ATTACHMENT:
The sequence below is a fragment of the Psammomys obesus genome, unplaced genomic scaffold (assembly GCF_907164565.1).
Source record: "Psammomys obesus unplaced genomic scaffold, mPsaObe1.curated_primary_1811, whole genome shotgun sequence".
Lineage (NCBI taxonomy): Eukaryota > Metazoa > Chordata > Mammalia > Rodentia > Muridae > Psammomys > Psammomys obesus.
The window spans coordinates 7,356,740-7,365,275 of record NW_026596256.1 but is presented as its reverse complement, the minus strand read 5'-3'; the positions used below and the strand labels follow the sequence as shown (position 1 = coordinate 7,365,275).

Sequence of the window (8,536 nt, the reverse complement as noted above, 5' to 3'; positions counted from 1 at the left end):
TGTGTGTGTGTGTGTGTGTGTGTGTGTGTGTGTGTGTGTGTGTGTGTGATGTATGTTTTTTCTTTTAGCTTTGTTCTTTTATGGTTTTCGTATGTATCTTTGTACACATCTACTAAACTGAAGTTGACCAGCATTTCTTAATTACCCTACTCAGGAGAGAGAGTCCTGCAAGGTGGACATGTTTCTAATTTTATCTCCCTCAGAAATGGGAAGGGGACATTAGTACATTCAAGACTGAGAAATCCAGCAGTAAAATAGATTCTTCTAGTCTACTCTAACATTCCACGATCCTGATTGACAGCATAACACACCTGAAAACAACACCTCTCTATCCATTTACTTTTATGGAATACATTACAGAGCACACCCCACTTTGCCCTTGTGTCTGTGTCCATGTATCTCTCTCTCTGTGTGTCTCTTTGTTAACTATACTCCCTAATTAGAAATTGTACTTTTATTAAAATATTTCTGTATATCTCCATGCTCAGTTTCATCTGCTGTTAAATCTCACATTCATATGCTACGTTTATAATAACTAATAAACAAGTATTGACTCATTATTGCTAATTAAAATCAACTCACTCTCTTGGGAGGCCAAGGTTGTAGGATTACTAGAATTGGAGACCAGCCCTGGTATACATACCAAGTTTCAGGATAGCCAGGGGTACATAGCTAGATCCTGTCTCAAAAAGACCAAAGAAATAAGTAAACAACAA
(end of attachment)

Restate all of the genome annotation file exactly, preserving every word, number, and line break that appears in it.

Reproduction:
The sequence below is a fragment of the Psammomys obesus genome, unplaced genomic scaffold (assembly GCF_907164565.1).
Source record: "Psammomys obesus unplaced genomic scaffold, mPsaObe1.curated_primary_1811, whole genome shotgun sequence".
Lineage (NCBI taxonomy): Eukaryota > Metazoa > Chordata > Mammalia > Rodentia > Muridae > Psammomys > Psammomys obesus.
The window spans coordinates 7,356,740-7,365,275 of record NW_026596256.1 but is presented as its reverse complement, the minus strand read 5'-3'; the positions used below and the strand labels follow the sequence as shown (position 1 = coordinate 7,365,275).

Sequence of the window (8,536 nt, the reverse complement as noted above, 5' to 3'; positions counted from 1 at the left end):
TGTGTGTGTGTGTGTGTGTGTGTGTGTGTGTGTGTGTGTGTGTGTGTGATGTATGTTTTTTCTTTTAGCTTTGTTCTTTTATGGTTTTCGTATGTATCTTTGTACACATCTACTAAACTGAAGTTGACCAGCATTTCTTAATTACCCTACTCAGGAGAGAGAGTCCTGCAAGGTGGACATGTTTCTAATTTTATCTCCCTCAGAAATGGGAAGGGGACATTAGTACATTCAAGACTGAGAAATCCAGCAGTAAAATAGATTCTTCTAGTCTACTCTAACATTCCACGATCCTGATTGACAGCATAACACACCTGAAAACAACACCTCTCTATCCATTTACTTTTATGGAATACATTACAGAGCACACCCCACTTTGCCCTTGTGTCTGTGTCCATGTATCTCTCTCTCTGTGTGTCTCTTTGTTAACTATACTCCCTAATTAGAAATTGTACTTTTATTAAAATATTTCTGTATATCTCCATGCTCAGTTTCATCTGCTGTTAAATCTCACATTCATATGCTACGTTTATAATAACTAATAAACAAGTATTGACTCATTATTGCTAATTAAAATCAACTCACTCTCTTGGGAGGCCAAGGTTGTAGGATTACTAGAATTGGAGACCAGCCCTGGTATACATACCAAGTTTCAGGATAGCCAGGGGTACATAGCTAGATCCTGTCTCAAAAAGACCAAAGAAATAAGTAAACAACAA